Screen mapping

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Screen mapping

savage
Dear Forum,

I'm moving on to Fill.asm
On page 70 of the text, in the Screen paragraph, the fourth sentence reads:
"Thus the pixel at row r......".
Firstly, I'm not sure of the meaning of c%16 and
secondly, should the formula for the word location read RAM[16384+r.32+c.16]?

Finally, if you'll excuse, am I correct in my understanding that as long as a key is pressed,
each bit of the current word needs to be sequentially set to  1?

Cheers
John Savage
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Re: Screen mapping

cadet1620
Administrator
savage wrote
Dear Forum,

I'm moving on to Fill.asm
On page 70 of the text, in the Screen paragraph, the fourth sentence reads:
"Thus the pixel at row r......".
Firstly, I'm not sure of the meaning of c%16 and
secondly, should the formula for the word location read RAM[16384+r.32+c.16]?

Finally, if you'll excuse, am I correct in my understanding that as long as a key is pressed,
each bit of the current word needs to be sequentially set to  1?

Cheers
John Savage
"%" means modular division (remainder), so c%16 is the remainder from c divided by 16.

RAM[16384 + r·32 + c/16] is correct.  r times 32 gives the address of the first word in row r; c divided by 16 gives the offset to the word containing the bit in column c.

For Fill.asm you do not need to set the pixels one bit at a time; do them a word at a time.

--Mark
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Re: Screen mapping

ybakos
In reply to this post by savage
Hi savage,
The point is that the 16-bit word at address 16384 (SCREEN) represents the first 16 pixels in the upper left corner of the screen. So if you wanted just the upper left pixel of SCREEN to be black, then the value at address 16384 would have to be 1000000000000000.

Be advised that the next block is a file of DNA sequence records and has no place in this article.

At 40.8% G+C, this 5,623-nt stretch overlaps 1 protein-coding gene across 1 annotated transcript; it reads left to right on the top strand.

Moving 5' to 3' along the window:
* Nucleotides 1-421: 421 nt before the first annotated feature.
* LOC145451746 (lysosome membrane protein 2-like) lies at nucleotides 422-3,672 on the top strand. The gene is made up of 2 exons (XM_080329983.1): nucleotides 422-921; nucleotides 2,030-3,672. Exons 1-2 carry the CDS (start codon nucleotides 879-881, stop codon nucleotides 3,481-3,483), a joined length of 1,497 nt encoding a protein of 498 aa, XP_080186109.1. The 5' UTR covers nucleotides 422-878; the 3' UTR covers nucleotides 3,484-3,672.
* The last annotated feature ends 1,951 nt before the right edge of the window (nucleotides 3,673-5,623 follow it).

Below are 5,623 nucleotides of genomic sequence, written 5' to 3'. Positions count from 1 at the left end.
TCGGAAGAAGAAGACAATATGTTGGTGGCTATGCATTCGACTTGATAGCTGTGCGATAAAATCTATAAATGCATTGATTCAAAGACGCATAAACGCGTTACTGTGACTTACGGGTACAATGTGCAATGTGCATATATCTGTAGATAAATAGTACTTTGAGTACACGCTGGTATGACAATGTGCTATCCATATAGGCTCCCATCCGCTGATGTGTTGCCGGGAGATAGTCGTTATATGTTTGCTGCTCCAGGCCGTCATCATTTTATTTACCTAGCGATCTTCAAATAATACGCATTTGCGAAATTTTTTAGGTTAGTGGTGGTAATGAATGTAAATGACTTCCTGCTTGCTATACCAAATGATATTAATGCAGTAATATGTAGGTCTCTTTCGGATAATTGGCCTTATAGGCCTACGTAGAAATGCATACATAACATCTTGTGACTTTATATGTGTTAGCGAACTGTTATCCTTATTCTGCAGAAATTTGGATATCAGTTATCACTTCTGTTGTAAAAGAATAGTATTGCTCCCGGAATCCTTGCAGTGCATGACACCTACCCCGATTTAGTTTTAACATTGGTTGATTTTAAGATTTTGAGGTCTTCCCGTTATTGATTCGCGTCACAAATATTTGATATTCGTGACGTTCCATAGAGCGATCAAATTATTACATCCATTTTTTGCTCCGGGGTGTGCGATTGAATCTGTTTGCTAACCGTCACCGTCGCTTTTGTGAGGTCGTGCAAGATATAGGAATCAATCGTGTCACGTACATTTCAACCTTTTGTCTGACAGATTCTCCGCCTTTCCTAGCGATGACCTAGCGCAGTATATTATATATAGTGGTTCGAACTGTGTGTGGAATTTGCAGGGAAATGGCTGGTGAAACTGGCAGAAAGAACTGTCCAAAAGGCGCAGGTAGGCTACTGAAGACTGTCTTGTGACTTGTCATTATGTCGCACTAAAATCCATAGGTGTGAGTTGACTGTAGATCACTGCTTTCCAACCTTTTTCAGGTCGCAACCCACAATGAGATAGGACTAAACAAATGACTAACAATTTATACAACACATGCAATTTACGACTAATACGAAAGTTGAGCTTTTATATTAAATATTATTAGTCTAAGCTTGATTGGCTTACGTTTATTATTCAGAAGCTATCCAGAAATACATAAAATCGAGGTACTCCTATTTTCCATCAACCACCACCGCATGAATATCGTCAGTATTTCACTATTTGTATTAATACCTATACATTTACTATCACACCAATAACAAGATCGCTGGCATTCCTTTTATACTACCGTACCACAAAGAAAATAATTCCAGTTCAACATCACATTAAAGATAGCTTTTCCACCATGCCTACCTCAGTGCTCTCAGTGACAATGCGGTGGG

"as long as a key is pressed, each bit of the current word needs to be sequentially set to  1? "

I think you're on the right track, but just to be clear, as long as a key is pressed, Fill.asm should be setting all words between 16384 and 24575 to 1111111111111111. (And what is that in base 10?)
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Re: Screen mapping

savage
Hello Mark and Ybakos,
Thank you very much for your comments.
May I summarize please to see if my thinking is correct?

The row number, r, is in the range 0,1,...,255
The column number refers to the pixel element in the row and is in the range 0,1,...,511

If, for example, I wanted to access the 40th pixel in row 1, I'd be looking at the (40mod16) 8th element from the left in word 16384 + 32*1 + ? (should be word 16419)

I put the ? in because the formula looks as though it could have a fractional value for the word location.

If I ignore the notion of accessing individual pixels, I'll press on using your good advice.

Thanks
John Savage

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Re: Screen mapping

cadet1620
Administrator
Generally, when working with computers at this low level, division is understood to mean integer division with the fractional part rounded towards zero.

The bad news is that Hack does not have any hardware support for division.  If you continue through chapter 12 you will write system software to do division.
The good news is that you don't need to do any division for Fill.asm.

--Mark
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Re: Screen mapping

savage
Thanks Mark,
It's on with the march then....

John Savage
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Re: Screen mapping

KitN
In reply to this post by cadet1620
And in the formula for the Screen word, the first row is indexed as 0? I noticed I get the address for KBD if I muliply 32 by 256.

So really the first row for the formula is r=0 and the last is r=255, and the first column is c=1 and the last column is c=512?

It's kind of confusing that the r value should start at 0 but the c at 1.

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Re: Screen mapping

cadet1620
Administrator
The "first" column is c = 0, just like the "first" row is r = 0.
Thus the pixel at row r from the top and column c from the left
is mapped on the c % 16 bit (counting from LSB to MSB) of the
word located at RAM[16384 + r · 32 + c / 16].
'%' is the modulus (remainder) operator.

For r = 0, c = 0:
    c % 16 = 0
so the pixel is stored in bit 0 of the word at RAM[16384].

Note that bits in words are numbered from least-significant to most-significant, starting at 0.

--Mark